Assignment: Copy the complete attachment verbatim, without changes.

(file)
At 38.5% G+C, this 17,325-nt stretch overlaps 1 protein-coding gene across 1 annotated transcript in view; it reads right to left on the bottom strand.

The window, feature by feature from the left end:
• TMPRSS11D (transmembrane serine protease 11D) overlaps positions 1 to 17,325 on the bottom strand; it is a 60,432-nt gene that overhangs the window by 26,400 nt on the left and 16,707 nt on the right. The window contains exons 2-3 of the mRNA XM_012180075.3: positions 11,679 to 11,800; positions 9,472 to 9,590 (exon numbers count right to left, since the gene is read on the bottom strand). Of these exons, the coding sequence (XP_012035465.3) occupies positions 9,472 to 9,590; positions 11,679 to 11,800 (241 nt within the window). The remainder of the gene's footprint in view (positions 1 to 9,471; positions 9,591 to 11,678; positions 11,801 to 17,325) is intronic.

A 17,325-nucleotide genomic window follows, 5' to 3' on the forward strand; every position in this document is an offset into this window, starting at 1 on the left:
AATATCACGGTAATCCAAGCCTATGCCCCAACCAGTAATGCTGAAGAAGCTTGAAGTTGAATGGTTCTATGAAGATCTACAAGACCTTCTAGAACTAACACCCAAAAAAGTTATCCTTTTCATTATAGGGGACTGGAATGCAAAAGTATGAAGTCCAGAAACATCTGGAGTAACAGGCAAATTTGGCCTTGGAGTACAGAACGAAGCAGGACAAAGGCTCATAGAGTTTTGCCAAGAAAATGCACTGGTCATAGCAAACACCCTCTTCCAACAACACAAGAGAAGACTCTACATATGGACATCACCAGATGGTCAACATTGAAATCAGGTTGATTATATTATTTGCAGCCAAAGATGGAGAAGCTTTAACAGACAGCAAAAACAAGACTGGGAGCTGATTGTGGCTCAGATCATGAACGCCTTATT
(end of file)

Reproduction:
At 38.5% G+C, this 17,325-nt stretch overlaps 1 protein-coding gene across 1 annotated transcript in view; it reads right to left on the bottom strand.

The window, feature by feature from the left end:
• TMPRSS11D (transmembrane serine protease 11D) overlaps positions 1 to 17,325 on the bottom strand; it is a 60,432-nt gene that overhangs the window by 26,400 nt on the left and 16,707 nt on the right. The window contains exons 2-3 of the mRNA XM_012180075.3: positions 11,679 to 11,800; positions 9,472 to 9,590 (exon numbers count right to left, since the gene is read on the bottom strand). Of these exons, the coding sequence (XP_012035465.3) occupies positions 9,472 to 9,590; positions 11,679 to 11,800 (241 nt within the window). The remainder of the gene's footprint in view (positions 1 to 9,471; positions 9,591 to 11,678; positions 11,801 to 17,325) is intronic.

A 17,325-nucleotide genomic window follows, 5' to 3' on the forward strand; every position in this document is an offset into this window, starting at 1 on the left:
AATATCACGGTAATCCAAGCCTATGCCCCAACCAGTAATGCTGAAGAAGCTTGAAGTTGAATGGTTCTATGAAGATCTACAAGACCTTCTAGAACTAACACCCAAAAAAGTTATCCTTTTCATTATAGGGGACTGGAATGCAAAAGTATGAAGTCCAGAAACATCTGGAGTAACAGGCAAATTTGGCCTTGGAGTACAGAACGAAGCAGGACAAAGGCTCATAGAGTTTTGCCAAGAAAATGCACTGGTCATAGCAAACACCCTCTTCCAACAACACAAGAGAAGACTCTACATATGGACATCACCAGATGGTCAACATTGAAATCAGGTTGATTATATTATTTGCAGCCAAAGATGGAGAAGCTTTAACAGACAGCAAAAACAAGACTGGGAGCTGATTGTGGCTCAGATCATGAACGCCTTATT